If you want to run your cannabis business rather than having it run you, you should look at the ratios we call key performance indicators or KPIs. Just like baseball’s leadoff batters who measure their “on-base percentage” or doctors who measure their progress in curing diseases by improving the infant mortality rate, you can harness the power of these KPIs in your cannabusiness. And, the more valuable and profitable your cannabis operation becomes.
So in this week's episode, Chip talks about the seven KPIs you should start tracking in your cannabis business.
What to listen to next:
Episode 01 - The 10 Reasons Investors Say No to Your Cannabis Business
Episode 03 - The Secrets of Raising Capital for Your Marijuana, Hemp or CBD Business
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Hi there and welcome to this week’s episode of The Business of Kush podcast!
If you’re a new listener, a hearty welcome to what we think is quickly becoming one of the best business podcast for cannabis entrepreneurs. And, if you’re a regular listener and subscriber, thanks for joining us again this week. Really happy you’re here.
So, I’m Chip Schweiger, The Green Leaf CPA, and a 27-year veteran of public accounting and corporate finance, and also the founder and managing member of a CPA firm that helps marijuana, hemp and CBD businesses stay on the right side of tax, accounting, and compliance rules so you can focus on growth.
And, because we’re a firm that solely caters to the complex compliance needs of the cannabis community, we understand the unique challenges you’re facing.
So, this week let’s talk about something (actually, some things) that are very important if you want to run your cannabis business rather than having it run you, and that’s what we call key performance indicators or KPIs.
Baseball’s leadoff batters measure their “on-base percentage” – the number of times they get on base as a percentage of the number of times they get the chance to try.
Similarly, doctors in the developing world measure their progress not by the aggregate number of children who die in childbirth but by the infant mortality rate, a ratio of the number of births to deaths.
Investors and potential acquirers (if that’s a direction you might be headed in the future) also like tracking ratios and the more ratios (or KPIs) you can provide, the more comfortable they will get with the idea of being involved in your business.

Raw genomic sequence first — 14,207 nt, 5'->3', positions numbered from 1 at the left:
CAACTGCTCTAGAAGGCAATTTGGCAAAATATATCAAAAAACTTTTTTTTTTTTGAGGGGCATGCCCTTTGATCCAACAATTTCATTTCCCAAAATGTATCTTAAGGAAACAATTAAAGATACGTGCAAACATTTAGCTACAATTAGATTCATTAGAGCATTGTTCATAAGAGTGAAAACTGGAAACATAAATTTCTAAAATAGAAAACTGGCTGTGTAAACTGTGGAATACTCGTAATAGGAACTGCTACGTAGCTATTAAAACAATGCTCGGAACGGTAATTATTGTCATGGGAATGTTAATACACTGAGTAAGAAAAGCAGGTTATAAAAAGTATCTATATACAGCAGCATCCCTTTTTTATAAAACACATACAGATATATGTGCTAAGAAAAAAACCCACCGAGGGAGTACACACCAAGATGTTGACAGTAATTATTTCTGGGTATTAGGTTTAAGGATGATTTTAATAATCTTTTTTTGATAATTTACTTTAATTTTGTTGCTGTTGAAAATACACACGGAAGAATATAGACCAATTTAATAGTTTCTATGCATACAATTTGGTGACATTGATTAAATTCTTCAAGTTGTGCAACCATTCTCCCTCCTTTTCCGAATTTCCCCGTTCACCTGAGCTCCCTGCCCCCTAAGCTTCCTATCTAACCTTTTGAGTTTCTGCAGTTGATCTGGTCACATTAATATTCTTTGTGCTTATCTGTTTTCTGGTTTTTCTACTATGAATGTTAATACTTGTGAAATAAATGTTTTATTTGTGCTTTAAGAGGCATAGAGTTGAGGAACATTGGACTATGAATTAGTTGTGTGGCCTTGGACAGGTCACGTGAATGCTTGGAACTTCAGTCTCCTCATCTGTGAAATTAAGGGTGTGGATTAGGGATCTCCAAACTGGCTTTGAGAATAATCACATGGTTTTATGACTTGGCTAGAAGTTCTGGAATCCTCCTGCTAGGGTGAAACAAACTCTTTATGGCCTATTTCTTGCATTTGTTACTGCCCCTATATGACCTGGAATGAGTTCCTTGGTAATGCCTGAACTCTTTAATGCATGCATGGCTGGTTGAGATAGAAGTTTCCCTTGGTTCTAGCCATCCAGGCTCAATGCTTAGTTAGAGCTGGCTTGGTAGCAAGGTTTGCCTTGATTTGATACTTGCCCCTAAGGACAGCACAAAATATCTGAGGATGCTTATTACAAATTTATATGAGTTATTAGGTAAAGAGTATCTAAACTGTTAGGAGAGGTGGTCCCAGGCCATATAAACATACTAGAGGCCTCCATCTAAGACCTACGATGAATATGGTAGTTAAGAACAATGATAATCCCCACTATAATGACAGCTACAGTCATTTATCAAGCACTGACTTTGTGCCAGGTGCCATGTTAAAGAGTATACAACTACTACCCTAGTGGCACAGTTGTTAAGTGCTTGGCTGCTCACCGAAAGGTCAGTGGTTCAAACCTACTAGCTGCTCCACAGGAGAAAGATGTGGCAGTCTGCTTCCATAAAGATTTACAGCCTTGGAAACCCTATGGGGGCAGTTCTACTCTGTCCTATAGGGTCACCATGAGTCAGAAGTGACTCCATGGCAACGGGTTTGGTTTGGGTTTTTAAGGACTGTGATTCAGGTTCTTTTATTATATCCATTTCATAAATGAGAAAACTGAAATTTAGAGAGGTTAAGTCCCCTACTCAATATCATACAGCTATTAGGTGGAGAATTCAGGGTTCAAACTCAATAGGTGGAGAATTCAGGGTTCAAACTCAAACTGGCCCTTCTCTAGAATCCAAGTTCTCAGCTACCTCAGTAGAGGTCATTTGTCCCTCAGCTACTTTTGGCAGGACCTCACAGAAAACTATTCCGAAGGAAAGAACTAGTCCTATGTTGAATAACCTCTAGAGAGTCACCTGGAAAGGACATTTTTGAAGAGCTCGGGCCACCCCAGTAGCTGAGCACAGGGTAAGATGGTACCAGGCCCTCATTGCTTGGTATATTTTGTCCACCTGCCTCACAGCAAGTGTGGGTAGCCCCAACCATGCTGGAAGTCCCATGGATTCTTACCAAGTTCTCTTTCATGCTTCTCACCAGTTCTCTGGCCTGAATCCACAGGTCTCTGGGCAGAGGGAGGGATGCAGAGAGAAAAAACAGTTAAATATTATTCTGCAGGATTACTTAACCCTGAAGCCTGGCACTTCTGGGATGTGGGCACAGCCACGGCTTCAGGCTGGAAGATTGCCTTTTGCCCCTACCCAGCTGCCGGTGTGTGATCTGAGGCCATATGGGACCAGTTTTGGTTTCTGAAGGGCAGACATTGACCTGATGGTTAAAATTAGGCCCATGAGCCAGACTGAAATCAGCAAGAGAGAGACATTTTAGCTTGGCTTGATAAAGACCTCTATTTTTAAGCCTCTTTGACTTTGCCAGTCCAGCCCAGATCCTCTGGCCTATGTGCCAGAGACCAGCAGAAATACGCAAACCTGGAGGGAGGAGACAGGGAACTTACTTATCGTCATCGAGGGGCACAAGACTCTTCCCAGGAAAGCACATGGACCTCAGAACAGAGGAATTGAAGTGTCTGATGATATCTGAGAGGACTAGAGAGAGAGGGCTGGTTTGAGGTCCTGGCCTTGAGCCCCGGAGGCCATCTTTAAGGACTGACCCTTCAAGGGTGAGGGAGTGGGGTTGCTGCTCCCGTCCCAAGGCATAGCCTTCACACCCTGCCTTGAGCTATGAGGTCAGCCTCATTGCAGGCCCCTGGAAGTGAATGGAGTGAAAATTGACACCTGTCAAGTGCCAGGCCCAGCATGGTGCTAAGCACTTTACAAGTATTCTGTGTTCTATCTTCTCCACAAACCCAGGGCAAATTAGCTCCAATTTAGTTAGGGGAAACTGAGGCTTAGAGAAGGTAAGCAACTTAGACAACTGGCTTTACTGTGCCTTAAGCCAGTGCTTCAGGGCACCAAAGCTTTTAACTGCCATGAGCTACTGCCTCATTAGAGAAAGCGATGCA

Better than the blunt measuring stick of an aggregate number, a ratio expresses the relationship between two values, which is really what gives them their power.
And, that power by the way can be harnessed by you for your cannabusiness even if you want to run it forever.
So, here’s a list of seven KPIs to start tracking in your cannabis business now:
1. Revenue per employee
What: Net revenues divided by the number of “full-time” equivalent employees (“FTEs”). The resulting ratio will be listed as a dollar value.
Why important: Payroll is the number-one expense of most every cannabis business, which explains why maximizing your revenue per employee can translate quickly to the bottom line.
Business Insider estimated that Craigslist enjoys one of the highest revenue-per-employee ratios, at $3,300,000 per employee, followed by Google at $1,190,000 per bum in a seat. Amazon was at $1,010,000, Facebook at $920,000, and eBay rounded out the top five at $530,000.
What these mainstream businesses have done to measure and increase their revenue per employee can provide the same value to you, the cannapreneur.
2. Employees per square foot
What: Calculate the number of square feet of office space you rent and divide it by the number of “full-time” equivalent employees (“FTEs”)
Why important: You can judge how efficiently you have designed your space, which is especially important for dispensary operations. Commercial real estate agents use a general rule of 175–250 square feet of usable office space per employee. And, post-pandemic, this ratio will likely become even more important.
3. Sales per square foot
What: Gross sales divided by the square footage of all your operating locations.
Why important: By measuring your annual sales per square foot, you can get a sense of how efficiently you are translating your real estate into sales. Most industry associations have a benchmark and with real estate usually ranking just behind payroll as a business’s largest expenses, the more sales you can generate per square foot of real estate, the more profitable you are likely to be.
4. Gross margin per product
What: The individual gross margin, sales price minus cost divided by the sales price, tells you what products are most profitable and which ones have tight margins.
Why important: The adage of the 80/20 rules is super important: 80% of your sales come from 20% of your product lines or services regardless of the vertical you operate in. We recommend optimizing your offerings to the most profitable, and you can only do that if you know and track your grow margin by product.
5. Customers per account manager
What: How many customers do you ask your account managers to manage?
Why important: Finding a balance can be tricky. Some bankers are forced to juggle more than 400 accounts and therefore do not know each of their customers, whereas some high-end wealth managers may have just 50 clients to stay in contact with.